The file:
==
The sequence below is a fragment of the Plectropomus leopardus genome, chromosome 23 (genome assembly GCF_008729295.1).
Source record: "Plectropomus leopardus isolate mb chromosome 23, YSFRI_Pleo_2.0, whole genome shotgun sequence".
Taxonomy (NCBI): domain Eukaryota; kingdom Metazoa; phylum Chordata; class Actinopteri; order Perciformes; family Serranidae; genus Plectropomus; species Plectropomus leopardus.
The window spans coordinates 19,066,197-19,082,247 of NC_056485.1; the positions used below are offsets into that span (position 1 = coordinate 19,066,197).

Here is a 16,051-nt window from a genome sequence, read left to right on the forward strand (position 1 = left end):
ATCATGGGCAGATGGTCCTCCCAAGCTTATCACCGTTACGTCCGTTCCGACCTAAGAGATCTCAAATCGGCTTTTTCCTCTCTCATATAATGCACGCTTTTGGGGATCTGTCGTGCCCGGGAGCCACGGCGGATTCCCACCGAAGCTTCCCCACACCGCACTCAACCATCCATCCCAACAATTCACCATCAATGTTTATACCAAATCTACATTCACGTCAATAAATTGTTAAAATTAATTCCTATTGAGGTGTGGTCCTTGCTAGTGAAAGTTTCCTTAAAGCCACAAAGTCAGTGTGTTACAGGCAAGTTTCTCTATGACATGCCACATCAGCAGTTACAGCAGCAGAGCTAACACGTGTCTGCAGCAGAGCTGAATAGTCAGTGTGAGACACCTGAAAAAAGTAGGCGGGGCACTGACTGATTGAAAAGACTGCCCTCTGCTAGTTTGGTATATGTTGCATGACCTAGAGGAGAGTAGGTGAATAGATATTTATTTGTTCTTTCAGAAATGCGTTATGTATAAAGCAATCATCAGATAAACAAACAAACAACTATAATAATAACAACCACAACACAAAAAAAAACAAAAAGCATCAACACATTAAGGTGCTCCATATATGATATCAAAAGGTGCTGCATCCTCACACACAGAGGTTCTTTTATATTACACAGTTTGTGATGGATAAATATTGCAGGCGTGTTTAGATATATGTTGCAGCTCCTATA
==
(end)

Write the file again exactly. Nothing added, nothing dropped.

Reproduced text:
The sequence below is a fragment of the Plectropomus leopardus genome, chromosome 23 (genome assembly GCF_008729295.1).
Source record: "Plectropomus leopardus isolate mb chromosome 23, YSFRI_Pleo_2.0, whole genome shotgun sequence".
Taxonomy (NCBI): domain Eukaryota; kingdom Metazoa; phylum Chordata; class Actinopteri; order Perciformes; family Serranidae; genus Plectropomus; species Plectropomus leopardus.
The window spans coordinates 19,066,197-19,082,247 of NC_056485.1; the positions used below are offsets into that span (position 1 = coordinate 19,066,197).

Here is a 16,051-nt window from a genome sequence, read left to right on the forward strand (position 1 = left end):
ATCATGGGCAGATGGTCCTCCCAAGCTTATCACCGTTACGTCCGTTCCGACCTAAGAGATCTCAAATCGGCTTTTTCCTCTCTCATATAATGCACGCTTTTGGGGATCTGTCGTGCCCGGGAGCCACGGCGGATTCCCACCGAAGCTTCCCCACACCGCACTCAACCATCCATCCCAACAATTCACCATCAATGTTTATACCAAATCTACATTCACGTCAATAAATTGTTAAAATTAATTCCTATTGAGGTGTGGTCCTTGCTAGTGAAAGTTTCCTTAAAGCCACAAAGTCAGTGTGTTACAGGCAAGTTTCTCTATGACATGCCACATCAGCAGTTACAGCAGCAGAGCTAACACGTGTCTGCAGCAGAGCTGAATAGTCAGTGTGAGACACCTGAAAAAAGTAGGCGGGGCACTGACTGATTGAAAAGACTGCCCTCTGCTAGTTTGGTATATGTTGCATGACCTAGAGGAGAGTAGGTGAATAGATATTTATTTGTTCTTTCAGAAATGCGTTATGTATAAAGCAATCATCAGATAAACAAACAAACAACTATAATAATAACAACCACAACACAAAAAAAAACAAAAAGCATCAACACATTAAGGTGCTCCATATATGATATCAAAAGGTGCTGCATCCTCACACACAGAGGTTCTTTTATATTACACAGTTTGTGATGGATAAATATTGCAGGCGTGTTTAGATATATGTTGCAGCTCCTATA